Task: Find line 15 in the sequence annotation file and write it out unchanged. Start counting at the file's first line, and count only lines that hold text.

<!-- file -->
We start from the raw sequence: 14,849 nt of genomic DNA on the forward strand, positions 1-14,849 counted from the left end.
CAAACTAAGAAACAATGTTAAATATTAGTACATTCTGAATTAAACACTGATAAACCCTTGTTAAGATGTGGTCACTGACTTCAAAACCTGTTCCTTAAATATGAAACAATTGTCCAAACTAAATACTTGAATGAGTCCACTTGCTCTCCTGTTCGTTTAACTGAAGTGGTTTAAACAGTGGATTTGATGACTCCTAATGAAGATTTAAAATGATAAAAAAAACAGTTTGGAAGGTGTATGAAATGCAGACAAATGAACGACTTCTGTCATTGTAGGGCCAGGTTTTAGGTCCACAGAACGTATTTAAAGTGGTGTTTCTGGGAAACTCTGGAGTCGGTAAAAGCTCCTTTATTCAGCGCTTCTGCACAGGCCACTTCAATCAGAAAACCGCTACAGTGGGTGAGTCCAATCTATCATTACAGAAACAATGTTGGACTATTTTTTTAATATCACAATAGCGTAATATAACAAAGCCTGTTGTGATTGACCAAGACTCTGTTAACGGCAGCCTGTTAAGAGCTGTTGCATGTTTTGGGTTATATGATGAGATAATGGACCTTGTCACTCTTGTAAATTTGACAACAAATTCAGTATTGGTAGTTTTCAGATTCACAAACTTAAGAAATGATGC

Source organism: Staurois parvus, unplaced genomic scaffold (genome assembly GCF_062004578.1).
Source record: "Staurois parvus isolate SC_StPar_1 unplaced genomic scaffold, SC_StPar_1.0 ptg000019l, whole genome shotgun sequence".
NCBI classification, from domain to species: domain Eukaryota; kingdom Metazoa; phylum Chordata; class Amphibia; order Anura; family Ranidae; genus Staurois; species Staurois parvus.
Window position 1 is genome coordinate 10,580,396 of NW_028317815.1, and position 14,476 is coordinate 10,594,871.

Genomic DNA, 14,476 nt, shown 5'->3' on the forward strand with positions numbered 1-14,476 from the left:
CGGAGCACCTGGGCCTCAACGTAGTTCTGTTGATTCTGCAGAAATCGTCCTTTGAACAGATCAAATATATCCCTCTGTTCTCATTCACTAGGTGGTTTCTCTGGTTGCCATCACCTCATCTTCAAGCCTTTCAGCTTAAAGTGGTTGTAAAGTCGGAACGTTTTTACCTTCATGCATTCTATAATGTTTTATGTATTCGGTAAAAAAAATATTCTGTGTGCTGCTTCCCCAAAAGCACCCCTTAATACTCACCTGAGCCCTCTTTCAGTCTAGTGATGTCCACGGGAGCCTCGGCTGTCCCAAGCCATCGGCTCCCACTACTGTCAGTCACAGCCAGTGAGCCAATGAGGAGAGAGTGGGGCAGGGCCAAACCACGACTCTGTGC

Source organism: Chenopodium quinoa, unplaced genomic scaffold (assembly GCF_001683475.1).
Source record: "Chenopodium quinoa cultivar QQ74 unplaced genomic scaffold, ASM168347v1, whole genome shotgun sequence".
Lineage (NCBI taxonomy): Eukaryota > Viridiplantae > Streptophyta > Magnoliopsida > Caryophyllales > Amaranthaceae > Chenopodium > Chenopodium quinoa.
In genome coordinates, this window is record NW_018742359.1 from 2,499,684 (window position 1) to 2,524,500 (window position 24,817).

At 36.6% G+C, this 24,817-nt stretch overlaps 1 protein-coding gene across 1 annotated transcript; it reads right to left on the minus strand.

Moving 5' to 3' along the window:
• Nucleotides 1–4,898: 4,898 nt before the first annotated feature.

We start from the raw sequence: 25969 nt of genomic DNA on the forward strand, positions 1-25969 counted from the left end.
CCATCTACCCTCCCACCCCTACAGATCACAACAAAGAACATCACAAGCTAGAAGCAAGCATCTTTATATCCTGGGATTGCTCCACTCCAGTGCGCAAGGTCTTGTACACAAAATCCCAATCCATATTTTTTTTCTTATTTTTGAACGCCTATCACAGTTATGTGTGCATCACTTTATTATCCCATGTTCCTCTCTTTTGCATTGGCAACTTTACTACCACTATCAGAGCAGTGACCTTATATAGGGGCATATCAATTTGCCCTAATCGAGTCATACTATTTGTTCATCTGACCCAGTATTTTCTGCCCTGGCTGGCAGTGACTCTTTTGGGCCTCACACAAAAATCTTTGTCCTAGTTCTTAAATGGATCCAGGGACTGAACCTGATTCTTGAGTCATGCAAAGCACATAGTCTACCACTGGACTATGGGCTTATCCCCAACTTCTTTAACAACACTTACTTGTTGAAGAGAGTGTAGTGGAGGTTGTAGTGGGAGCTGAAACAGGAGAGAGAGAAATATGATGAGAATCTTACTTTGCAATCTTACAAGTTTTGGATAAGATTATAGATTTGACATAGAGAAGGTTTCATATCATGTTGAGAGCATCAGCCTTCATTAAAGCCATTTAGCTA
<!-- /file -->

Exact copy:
• Nucleotides 1–4,898: 4,898 nt before the first annotated feature.